Did Donald Trump Threaten Europe With Tariffs To Put Pressure On The Crisis With Iran?

A week before France, Germany and Britain accused Iran of not complying with the nuclear pact and threatened Tehran with sanctions, the Trump administration would have launched a threat to those three European countries: if they refused to denounce the country Persian, the United States would impose 25% tariffs on European cars.

The information was revealed by The Washington Post, and fueled tensions between Tehran and the West.

That threat, detailed the newspaper, was launched a week before Germany, France and the United Kingdom – the three European states that together with the US, China and Russia signed the nuclear agreement with Iran in 2015 – activated the mechanism of dispute resolution before Iran's breaches, a first step that would allow them to impose sanctions on the Persian country if the dispute is not resolved.

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The Iranian government was quick to respond, and accused European countries on Thursday of having sacrificed "what's left" of the nuclear agreement to protect their economic interests and avoid possible blackmail by the US president.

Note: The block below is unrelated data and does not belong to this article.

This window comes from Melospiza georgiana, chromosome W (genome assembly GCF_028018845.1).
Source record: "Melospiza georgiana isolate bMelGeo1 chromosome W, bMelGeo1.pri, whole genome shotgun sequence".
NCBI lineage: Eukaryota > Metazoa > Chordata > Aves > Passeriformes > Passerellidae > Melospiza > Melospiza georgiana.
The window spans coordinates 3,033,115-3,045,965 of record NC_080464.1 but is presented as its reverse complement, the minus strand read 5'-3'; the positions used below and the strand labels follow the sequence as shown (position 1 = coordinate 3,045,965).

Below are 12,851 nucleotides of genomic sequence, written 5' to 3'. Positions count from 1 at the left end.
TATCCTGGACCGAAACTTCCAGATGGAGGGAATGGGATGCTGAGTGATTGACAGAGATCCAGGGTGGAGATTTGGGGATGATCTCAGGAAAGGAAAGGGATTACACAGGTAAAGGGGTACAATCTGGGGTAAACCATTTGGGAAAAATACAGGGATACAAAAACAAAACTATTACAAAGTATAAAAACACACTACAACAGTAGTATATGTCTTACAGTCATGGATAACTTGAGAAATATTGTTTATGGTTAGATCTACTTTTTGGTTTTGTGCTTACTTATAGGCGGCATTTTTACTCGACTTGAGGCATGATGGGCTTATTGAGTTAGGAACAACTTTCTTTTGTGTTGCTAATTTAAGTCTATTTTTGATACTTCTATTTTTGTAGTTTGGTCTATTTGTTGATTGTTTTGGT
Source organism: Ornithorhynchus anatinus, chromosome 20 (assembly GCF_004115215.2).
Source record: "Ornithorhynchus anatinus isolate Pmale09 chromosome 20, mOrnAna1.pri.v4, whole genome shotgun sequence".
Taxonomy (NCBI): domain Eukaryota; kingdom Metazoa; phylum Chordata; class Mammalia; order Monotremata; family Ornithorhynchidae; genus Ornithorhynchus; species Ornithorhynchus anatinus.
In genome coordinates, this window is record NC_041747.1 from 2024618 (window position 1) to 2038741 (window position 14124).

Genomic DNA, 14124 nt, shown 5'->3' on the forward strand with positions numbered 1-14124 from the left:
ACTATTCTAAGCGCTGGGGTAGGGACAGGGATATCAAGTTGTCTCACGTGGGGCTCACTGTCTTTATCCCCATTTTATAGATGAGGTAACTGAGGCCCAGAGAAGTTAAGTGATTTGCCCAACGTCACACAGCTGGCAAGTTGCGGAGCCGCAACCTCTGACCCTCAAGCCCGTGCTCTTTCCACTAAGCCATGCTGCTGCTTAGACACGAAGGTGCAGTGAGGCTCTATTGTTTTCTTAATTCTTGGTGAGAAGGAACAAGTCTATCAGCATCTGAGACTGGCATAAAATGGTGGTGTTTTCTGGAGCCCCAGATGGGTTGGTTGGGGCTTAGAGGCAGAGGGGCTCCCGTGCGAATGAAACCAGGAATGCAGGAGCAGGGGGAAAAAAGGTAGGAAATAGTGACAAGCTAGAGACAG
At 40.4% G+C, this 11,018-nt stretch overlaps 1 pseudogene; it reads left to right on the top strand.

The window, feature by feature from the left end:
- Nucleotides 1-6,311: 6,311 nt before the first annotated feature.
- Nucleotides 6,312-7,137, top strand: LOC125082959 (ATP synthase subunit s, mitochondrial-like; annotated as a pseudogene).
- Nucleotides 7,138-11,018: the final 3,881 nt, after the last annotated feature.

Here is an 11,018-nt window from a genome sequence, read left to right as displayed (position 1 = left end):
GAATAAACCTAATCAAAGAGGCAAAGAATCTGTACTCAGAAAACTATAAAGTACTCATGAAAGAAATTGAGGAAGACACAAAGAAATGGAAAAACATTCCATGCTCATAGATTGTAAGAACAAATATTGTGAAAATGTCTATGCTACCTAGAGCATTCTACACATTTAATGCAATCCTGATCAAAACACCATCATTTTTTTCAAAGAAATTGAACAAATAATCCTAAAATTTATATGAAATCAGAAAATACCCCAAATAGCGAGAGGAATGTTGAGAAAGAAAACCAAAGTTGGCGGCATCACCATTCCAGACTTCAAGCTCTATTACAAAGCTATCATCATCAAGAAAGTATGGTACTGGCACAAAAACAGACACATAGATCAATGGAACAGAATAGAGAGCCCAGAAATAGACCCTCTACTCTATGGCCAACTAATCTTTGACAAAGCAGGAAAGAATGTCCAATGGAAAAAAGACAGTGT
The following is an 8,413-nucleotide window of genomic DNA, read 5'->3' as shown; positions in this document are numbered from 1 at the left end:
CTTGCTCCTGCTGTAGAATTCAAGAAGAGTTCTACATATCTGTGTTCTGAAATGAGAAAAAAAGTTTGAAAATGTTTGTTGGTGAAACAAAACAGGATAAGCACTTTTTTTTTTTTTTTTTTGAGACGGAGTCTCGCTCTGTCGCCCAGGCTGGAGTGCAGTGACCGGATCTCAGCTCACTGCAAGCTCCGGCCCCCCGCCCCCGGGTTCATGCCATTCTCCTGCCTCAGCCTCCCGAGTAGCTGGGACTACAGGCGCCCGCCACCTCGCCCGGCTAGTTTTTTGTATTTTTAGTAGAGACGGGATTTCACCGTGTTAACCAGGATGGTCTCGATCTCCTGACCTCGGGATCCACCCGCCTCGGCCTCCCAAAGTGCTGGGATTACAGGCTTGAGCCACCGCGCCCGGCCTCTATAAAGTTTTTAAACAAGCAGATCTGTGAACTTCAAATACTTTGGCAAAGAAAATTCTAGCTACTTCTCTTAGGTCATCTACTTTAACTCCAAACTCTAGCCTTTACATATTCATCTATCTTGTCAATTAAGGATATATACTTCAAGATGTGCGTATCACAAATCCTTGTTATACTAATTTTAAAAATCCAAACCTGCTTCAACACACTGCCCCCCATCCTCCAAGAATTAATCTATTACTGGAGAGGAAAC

Paris, London and Berlin "sold the remains of the agreement to avoid Trump's new tariffs," Iran's Foreign Minister Mohammad Javad Zarif said in a message on Twitter.

"It won't work, folks. This only increases your appetite," Zarif said on Twitter, referring to Trump.

"If you want to sell your integrity, keep going. But DO NOT boast about your great moral or legal principles," he added.

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According to The Washington Post, which quoted European officials familiar with the talks, the Washington government threatened to impose these tariffs if European countries did not challenge Iran or activate the dispute resolution mechanism with Iran.

This Wednesday, the high representative of the European Union (EU) for Foreign Policy, Josep Borrell, announced that he had received the letter from the ministers of those three countries in which they communicated their decision to resort to the mechanism for what they consider the " Iranian breach "of its commitments.

Iranian Foreign Minister Mohammad Javad Zarif (left) with the head of European Union diplomacy, Josep Borrell, at a meeting in India this Thursday./DPA

That mechanism establishes a period of 35 days to resolve the European complaint that Iran is not fulfilling its part of the agreement and opens the door to the re-imposition of sanctions, which would end up ending the pact negotiated by the government of former US President Barack Obama.

This Thursday, the German defense minister confirmed that Washington put pressure on London, Paris and Berlin. "This expression or threat, whatever you want to call it, exists," said Minister Annegret Kramp-Karrenbauer during a press conference in London, confirming information published by The Washington Post.